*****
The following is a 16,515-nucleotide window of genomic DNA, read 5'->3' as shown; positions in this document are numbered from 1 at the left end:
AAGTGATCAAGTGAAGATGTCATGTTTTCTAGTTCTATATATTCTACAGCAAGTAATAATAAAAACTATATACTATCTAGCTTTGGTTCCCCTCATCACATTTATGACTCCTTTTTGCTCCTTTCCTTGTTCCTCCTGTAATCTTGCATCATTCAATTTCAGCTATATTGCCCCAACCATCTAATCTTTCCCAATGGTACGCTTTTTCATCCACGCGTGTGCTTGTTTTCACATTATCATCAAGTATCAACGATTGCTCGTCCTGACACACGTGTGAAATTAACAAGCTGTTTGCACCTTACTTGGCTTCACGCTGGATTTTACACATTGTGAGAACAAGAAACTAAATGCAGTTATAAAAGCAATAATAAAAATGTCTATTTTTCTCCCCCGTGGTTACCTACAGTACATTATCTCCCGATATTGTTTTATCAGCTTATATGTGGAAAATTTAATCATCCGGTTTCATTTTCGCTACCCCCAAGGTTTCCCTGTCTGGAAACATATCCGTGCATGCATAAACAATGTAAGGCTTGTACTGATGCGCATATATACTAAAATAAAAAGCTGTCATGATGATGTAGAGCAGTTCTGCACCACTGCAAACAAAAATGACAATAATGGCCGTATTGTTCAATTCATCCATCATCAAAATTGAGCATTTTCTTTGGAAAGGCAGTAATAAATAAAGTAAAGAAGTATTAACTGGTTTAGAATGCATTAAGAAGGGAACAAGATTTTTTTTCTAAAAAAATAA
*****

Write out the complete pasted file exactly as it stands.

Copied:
The following is a 16,515-nucleotide window of genomic DNA, read 5'->3' as shown; positions in this document are numbered from 1 at the left end:
AAGTGATCAAGTGAAGATGTCATGTTTTCTAGTTCTATATATTCTACAGCAAGTAATAATAAAAACTATATACTATCTAGCTTTGGTTCCCCTCATCACATTTATGACTCCTTTTTGCTCCTTTCCTTGTTCCTCCTGTAATCTTGCATCATTCAATTTCAGCTATATTGCCCCAACCATCTAATCTTTCCCAATGGTACGCTTTTTCATCCACGCGTGTGCTTGTTTTCACATTATCATCAAGTATCAACGATTGCTCGTCCTGACACACGTGTGAAATTAACAAGCTGTTTGCACCTTACTTGGCTTCACGCTGGATTTTACACATTGTGAGAACAAGAAACTAAATGCAGTTATAAAAGCAATAATAAAAATGTCTATTTTTCTCCCCCGTGGTTACCTACAGTACATTATCTCCCGATATTGTTTTATCAGCTTATATGTGGAAAATTTAATCATCCGGTTTCATTTTCGCTACCCCCAAGGTTTCCCTGTCTGGAAACATATCCGTGCATGCATAAACAATGTAAGGCTTGTACTGATGCGCATATATACTAAAATAAAAAGCTGTCATGATGATGTAGAGCAGTTCTGCACCACTGCAAACAAAAATGACAATAATGGCCGTATTGTTCAATTCATCCATCATCAAAATTGAGCATTTTCTTTGGAAAGGCAGTAATAAATAAAGTAAAGAAGTATTAACTGGTTTAGAATGCATTAAGAAGGGAACAAGATTTTTTTTCTAAAAAAATAA